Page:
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Mom turns in son, who confesses to molesting up to 50 children, police say

December 05, 2017

Before dawn, a woman with her 18-year-old son in her car flagged down a sergeant at a Riverside police station with a startling request.

She said she wanted to turn in her son, who had earlier called her to say he had molested two boys, 8 and 4, in a motel room.

After interviewing her son, Joseph Hayden Boston, Riverside police jailed him at the Robert Presley Detention Center on Saturday with bail set at $1 million.

In a statement, Riverside police said Boston, 18, confessed to sexually assaulting up to 50 children in other cities, starting when he was 10 years old.

Before moving to Riverside in early November, Boston had lived in the Southern California cities of Lakewood and Buena Park.

In Riverside he was staying at the Simply Home Inn & Suites on Magnolia Avenue.

There, according to the police statement, he befriended the two boys who were staying at the motel with their parents. The boys were allowed to go into Boston’s room Friday night. Hours later, police said, Boston called his mother, whose name was not disclosed, to tell her that he had molested the boys.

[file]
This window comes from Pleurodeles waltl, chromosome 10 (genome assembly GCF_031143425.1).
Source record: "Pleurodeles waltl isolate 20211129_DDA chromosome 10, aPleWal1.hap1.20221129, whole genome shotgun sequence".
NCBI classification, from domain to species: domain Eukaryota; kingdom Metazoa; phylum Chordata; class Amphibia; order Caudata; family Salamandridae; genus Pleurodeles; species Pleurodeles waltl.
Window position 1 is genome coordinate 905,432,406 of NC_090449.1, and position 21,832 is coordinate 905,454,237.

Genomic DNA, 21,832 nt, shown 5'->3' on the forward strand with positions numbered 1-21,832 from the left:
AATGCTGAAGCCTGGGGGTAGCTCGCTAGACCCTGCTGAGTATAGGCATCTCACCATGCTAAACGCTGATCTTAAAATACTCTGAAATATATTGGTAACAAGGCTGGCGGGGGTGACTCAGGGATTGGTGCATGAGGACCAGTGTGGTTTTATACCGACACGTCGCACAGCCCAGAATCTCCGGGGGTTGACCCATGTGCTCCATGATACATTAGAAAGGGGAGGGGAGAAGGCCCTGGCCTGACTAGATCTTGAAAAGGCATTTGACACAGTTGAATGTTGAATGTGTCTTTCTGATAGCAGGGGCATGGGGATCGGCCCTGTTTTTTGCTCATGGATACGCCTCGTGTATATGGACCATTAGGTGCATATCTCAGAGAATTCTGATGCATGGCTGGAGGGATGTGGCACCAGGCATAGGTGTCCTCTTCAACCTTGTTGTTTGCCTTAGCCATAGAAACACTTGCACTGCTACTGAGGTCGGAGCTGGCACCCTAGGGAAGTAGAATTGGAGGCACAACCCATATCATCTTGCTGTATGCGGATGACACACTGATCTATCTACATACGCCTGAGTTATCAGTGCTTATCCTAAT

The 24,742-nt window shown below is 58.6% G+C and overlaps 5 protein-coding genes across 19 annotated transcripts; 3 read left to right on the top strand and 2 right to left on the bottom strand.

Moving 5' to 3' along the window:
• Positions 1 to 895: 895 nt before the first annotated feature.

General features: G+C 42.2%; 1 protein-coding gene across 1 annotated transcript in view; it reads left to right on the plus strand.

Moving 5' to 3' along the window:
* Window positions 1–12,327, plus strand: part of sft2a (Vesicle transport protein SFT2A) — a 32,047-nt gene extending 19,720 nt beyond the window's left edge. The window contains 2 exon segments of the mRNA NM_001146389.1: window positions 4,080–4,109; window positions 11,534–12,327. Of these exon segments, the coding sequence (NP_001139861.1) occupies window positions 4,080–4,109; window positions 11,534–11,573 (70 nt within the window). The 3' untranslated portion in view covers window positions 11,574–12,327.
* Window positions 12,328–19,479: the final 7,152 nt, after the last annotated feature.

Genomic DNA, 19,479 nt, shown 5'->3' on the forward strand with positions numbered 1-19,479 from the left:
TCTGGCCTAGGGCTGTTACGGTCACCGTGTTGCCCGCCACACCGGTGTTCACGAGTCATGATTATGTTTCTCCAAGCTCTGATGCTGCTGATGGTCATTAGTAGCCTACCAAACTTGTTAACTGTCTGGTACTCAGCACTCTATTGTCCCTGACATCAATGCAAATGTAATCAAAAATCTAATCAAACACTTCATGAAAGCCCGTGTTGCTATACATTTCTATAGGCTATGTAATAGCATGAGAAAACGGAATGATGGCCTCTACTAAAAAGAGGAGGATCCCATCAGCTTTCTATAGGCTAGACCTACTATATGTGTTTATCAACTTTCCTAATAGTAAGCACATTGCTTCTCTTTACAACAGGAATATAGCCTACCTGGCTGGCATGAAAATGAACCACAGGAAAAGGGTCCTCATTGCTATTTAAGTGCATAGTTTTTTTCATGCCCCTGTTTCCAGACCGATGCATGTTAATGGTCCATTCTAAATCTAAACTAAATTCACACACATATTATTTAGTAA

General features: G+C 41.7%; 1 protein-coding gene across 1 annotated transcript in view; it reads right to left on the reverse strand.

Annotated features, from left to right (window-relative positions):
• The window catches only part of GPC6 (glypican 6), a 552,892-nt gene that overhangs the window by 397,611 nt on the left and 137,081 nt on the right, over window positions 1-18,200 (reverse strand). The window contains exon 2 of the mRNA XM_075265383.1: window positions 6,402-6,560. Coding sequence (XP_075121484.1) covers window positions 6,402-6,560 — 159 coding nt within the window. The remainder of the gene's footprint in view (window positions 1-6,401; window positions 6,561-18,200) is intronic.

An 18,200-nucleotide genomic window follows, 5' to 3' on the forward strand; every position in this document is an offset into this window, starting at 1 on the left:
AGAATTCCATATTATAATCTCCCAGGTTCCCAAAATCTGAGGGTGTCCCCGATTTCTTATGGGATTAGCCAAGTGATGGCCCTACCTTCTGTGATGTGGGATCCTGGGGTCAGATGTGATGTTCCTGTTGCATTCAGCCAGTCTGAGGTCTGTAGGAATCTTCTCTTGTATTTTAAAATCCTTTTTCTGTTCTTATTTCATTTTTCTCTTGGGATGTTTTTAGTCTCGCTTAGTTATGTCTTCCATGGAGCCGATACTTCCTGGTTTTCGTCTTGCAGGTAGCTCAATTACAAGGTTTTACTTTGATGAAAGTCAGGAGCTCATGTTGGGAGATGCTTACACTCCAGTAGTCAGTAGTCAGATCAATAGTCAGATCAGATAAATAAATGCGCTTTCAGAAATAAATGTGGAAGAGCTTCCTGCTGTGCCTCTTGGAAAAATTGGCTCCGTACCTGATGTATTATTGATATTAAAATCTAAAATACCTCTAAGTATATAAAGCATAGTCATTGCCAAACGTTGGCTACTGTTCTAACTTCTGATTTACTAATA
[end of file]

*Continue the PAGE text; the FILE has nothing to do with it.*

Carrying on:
She then drove to the motel and took him to the police station.

Riverside County Child Protective Services responded and took custody of both children.

Lt. Joe Badali of the Los Angeles County Sheriff’s Lakewood station said the Sheriff’s Special Victims Bureau was coordinating with Riverside detectives to determine if there is a “nexus with any victims out here.”

There are no reported cases with ties to the Boston case, Badali said.

A spokesman for the Buena Park Police Department said the agency is aware of the investigation and will coordinate with Riverside but does not have any active cases involving Boston.

Riverside County district attorney’s spokesman John Hall said the office had not made a decision Monday whether to file charges. Boston would likely be arraigned Wednesday if charges are filed.

Riverside Detective Paul Miranda asked anyone with information about other potential victims to call him at (951) 353-7945 or email at [email protected].

Maximum penalties for sexual assaults, which depend on both the age of the perpetrator and the victim, have been stiffened in recent years and can be severe, said Paul Wallin, senior partner of Wallin & Klarich, a firm that specializes in sex crime defense.

Because Boston, who turned 18 in September, was an adult when the alleged crimes were committed and because the two victims were under 10, the maximum penalty would be 15 years to life in prison for each offense, Wallin said.

According to the firm’s website, which cites research by the U.S. Department of Justice Office of Juvenile Justice and Delinquency Prevention, juveniles account for more than one-third of those known to law enforcement to have committed sex offenses against other minors.


© 2017 Los Angeles Times

Distributed by Tribune Content Agency, LLC.